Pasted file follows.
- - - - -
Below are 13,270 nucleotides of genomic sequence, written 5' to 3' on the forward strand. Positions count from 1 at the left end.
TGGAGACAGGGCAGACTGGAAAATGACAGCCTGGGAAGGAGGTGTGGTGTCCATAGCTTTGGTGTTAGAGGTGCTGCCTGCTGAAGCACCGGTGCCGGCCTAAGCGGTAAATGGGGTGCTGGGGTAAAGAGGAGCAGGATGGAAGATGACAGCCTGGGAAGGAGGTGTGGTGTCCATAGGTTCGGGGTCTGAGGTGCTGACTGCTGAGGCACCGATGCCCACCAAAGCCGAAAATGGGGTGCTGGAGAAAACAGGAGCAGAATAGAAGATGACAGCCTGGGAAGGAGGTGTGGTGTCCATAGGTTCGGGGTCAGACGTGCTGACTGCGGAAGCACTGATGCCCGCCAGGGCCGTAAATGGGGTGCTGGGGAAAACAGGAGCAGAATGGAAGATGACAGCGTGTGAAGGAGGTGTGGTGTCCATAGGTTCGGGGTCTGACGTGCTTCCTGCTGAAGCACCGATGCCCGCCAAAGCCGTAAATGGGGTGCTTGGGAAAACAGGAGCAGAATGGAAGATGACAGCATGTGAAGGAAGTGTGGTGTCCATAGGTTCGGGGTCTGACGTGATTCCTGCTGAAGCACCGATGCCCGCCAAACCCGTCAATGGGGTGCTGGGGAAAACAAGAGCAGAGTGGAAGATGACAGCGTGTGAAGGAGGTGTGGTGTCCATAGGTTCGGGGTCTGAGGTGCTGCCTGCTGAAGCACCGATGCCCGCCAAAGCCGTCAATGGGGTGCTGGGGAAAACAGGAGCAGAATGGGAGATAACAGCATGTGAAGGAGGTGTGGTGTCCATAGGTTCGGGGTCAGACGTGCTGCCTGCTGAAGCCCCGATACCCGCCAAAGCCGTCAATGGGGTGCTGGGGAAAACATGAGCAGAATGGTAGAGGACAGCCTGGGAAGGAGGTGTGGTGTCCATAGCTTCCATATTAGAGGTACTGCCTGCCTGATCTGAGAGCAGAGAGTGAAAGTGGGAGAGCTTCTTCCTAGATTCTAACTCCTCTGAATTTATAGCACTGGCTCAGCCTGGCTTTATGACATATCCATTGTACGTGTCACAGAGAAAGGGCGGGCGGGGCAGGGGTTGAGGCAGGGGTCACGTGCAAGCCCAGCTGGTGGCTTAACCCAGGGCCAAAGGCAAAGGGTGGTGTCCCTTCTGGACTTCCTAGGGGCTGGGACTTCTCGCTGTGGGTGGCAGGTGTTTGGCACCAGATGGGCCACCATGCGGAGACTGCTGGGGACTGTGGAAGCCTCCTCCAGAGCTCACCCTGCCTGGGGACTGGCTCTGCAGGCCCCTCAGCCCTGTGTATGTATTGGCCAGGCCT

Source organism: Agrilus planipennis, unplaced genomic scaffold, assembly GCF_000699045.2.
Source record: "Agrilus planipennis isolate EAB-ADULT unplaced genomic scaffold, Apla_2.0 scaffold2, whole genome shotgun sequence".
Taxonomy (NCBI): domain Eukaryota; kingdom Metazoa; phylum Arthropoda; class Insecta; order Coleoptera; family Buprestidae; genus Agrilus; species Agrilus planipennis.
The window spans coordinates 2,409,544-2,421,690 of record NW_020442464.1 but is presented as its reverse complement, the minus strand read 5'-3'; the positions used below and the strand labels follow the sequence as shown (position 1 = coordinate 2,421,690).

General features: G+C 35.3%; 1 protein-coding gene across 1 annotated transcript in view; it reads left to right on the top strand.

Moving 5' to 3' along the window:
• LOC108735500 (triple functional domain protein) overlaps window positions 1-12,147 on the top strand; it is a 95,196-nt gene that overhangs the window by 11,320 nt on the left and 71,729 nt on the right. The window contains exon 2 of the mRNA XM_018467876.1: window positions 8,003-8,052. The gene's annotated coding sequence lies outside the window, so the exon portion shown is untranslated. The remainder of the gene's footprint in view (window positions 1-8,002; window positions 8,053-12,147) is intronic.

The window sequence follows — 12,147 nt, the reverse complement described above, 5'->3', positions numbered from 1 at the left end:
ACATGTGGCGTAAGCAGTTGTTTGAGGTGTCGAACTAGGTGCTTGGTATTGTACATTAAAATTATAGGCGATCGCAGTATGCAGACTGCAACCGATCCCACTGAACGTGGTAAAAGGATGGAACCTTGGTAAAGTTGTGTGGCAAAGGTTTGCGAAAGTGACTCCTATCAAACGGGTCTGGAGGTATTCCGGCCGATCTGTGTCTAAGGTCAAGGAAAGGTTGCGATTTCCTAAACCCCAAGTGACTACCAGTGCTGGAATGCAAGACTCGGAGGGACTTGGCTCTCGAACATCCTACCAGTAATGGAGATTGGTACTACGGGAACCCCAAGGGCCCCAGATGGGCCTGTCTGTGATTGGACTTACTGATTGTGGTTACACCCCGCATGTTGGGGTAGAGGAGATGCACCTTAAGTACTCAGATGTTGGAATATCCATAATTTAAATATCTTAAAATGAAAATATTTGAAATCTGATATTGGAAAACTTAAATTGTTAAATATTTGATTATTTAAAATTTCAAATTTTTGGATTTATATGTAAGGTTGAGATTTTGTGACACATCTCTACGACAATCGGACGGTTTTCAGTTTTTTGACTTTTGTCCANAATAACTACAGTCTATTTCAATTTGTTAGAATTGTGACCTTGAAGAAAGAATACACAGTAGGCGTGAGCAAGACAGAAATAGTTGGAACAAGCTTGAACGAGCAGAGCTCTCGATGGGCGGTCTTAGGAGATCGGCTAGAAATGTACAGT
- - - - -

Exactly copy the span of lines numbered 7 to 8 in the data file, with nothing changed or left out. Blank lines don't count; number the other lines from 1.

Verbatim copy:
General features: G+C 35.3%; 1 protein-coding gene across 1 annotated transcript in view; it reads left to right on the top strand.

Moving 5' to 3' along the window: